12. 12. Disposals of Capital Assets <ul><li>Assets may be discarded, sold, or exchanged due to wear and tear, obsolescence, inadequacy, or damage by fire or other accident. </li></ul><ul><li>In general, accounting for disposals requires we: </li></ul><ul><ul><li>Record amortization expense up to the date of disposal. This updates the accumulated amortization account. </li></ul></ul><ul><ul><li>Remove the balances of the disposed asset and related accumulated amortization accounts. </li></ul></ul><ul><ul><li>Record any cash (and other assets) received or paid in the disposal. </li></ul></ul><ul><ul><li>Record any gain or loss resulting from comparing the asset's book value with the value received in the disposal. </li></ul></ul>
  13. 13. Discarding Capital Assets <ul><li>If fully amortized—no loss (can never have gain if discarding) </li></ul><ul><li>If not fully amortized—Record a loss (debit) equal to the book value. </li></ul>
  14. 14. Discarding Capital Assets <ul><li>Example: A machine costing $9,000 with accumulated amortization of $9,000 is discarded on June 5. </li></ul>
  15. 15. Discarding Capital Assets <ul><li>Example 2: A machine costing $8,000 with accumulated amortization of $6,000 on December 31, 2000 is discarded on July 1.The equipment is being amortized over 8 years with no salvage value. </li></ul>
  16. 16. Selling Capital Assets <ul><li>Compare value received to book value to determine gain (receive value greater than book value) or loss (receive value less than book value). </li></ul><ul><li>Sale is at a gain if value received exceeds book value. </li></ul><ul><li>Sale at a loss if value received is less than book value. </li></ul><ul><li>Record cash received (debit) </li></ul><ul><li>Remove accumulated amortization (debit). </li></ul><ul><li>Record a gain (credit) or loss (debit). </li></ul><ul><li>Remove the asset cost (credit). </li></ul>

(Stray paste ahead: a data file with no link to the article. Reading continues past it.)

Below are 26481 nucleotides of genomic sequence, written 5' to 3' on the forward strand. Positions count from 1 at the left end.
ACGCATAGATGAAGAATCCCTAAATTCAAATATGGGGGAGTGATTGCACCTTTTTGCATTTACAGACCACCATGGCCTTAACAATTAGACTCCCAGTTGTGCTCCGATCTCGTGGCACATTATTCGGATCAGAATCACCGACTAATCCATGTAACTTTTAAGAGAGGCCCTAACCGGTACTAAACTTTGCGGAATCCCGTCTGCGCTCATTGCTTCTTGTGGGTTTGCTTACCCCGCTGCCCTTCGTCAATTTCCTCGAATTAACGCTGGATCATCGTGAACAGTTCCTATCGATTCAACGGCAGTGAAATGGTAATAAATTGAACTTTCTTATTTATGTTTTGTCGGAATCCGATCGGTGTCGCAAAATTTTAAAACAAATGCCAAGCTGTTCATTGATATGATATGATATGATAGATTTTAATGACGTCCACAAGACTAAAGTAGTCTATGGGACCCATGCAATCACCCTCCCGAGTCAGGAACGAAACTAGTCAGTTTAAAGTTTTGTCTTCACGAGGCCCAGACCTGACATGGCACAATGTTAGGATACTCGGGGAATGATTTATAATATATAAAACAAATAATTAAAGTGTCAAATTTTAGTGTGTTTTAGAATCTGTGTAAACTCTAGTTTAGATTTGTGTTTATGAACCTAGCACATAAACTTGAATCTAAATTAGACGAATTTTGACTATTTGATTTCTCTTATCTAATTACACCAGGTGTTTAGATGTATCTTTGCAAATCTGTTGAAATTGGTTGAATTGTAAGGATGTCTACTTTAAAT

17. 17. Selling Capital Assets <ul><li>Example: Delivery equipment costing $16,000 with accumulated amortization of $12,000 (on December 31, 2001) is sold on April 1, 2002 for $3000. Annual amortization is $4,000 (straight-line). </li></ul>
  18. 18. Selling Capital Assets <ul><li>Sample example except sold for $7000 </li></ul>
  19. 19. Selling Capital Assets <ul><li>Same example except sold for $2500 </li></ul>
  20. 20. Intangible Assets Non-current assets without physical substance. Useful life is often difficult to determine. Usually acquired for operational use. Intangible Assets Often provide exclusive rights or privileges.
  21. 21. Intangible Assets <ul><li>Patents </li></ul><ul><li>Copyrights </li></ul><ul><li>Leaseholds </li></ul><ul><li>Leasehold Improvements </li></ul><ul><li>Goodwill </li></ul><ul><li>Trademarks and Trade Names </li></ul><ul><li>Amortize over shorter of economic life or legal life, subject to a maximum of 40 years. </li></ul><ul><li>Use straight-line method. </li></ul><ul><li>Research and development costs are normally expensed as incurred. </li></ul>
  22. 22. Goodwill <ul><li>Occurs when one company buys another company. </li></ul><ul><li>Only purchased goodwill is an intangible asset. </li></ul><ul><li>The amount by which the purchase price exceeds the fair market value of net assets acquired. </li></ul>